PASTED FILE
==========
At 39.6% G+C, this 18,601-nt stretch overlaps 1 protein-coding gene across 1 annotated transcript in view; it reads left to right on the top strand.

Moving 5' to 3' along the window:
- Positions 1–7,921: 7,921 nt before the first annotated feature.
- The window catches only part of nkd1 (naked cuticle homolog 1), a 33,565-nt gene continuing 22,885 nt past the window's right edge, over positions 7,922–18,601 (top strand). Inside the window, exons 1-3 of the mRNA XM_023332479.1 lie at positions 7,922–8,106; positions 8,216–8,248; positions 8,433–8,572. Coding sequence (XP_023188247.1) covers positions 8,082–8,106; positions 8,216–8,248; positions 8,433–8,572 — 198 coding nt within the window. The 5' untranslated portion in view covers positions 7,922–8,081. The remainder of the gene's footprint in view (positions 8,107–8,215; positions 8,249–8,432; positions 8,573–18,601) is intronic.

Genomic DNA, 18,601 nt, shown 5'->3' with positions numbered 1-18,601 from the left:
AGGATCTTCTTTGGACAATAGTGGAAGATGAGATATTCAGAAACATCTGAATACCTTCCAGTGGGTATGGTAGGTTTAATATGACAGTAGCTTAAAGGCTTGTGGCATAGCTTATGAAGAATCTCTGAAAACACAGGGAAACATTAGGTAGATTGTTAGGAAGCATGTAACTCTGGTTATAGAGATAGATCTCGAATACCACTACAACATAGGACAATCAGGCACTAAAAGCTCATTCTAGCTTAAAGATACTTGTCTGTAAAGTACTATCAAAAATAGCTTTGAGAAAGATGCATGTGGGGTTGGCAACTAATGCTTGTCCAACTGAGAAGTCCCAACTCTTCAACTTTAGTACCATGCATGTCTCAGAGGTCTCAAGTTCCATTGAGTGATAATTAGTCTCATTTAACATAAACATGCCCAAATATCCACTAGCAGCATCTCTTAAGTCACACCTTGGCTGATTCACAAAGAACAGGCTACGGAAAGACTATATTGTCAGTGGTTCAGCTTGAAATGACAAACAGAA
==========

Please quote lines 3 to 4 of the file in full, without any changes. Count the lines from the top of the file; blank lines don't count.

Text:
- Positions 1–7,921: 7,921 nt before the first annotated feature.
- The window catches only part of nkd1 (naked cuticle homolog 1), a 33,565-nt gene continuing 22,885 nt past the window's right edge, over positions 7,922–18,601 (top strand). Inside the window, exons 1-3 of the mRNA XM_023332479.1 lie at positions 7,922–8,106; positions 8,216–8,248; positions 8,433–8,572. Coding sequence (XP_023188247.1) covers positions 8,082–8,106; positions 8,216–8,248; positions 8,433–8,572 — 198 coding nt within the window. The 5' untranslated portion in view covers positions 7,922–8,081. The remainder of the gene's footprint in view (positions 8,107–8,215; positions 8,249–8,432; positions 8,573–18,601) is intronic.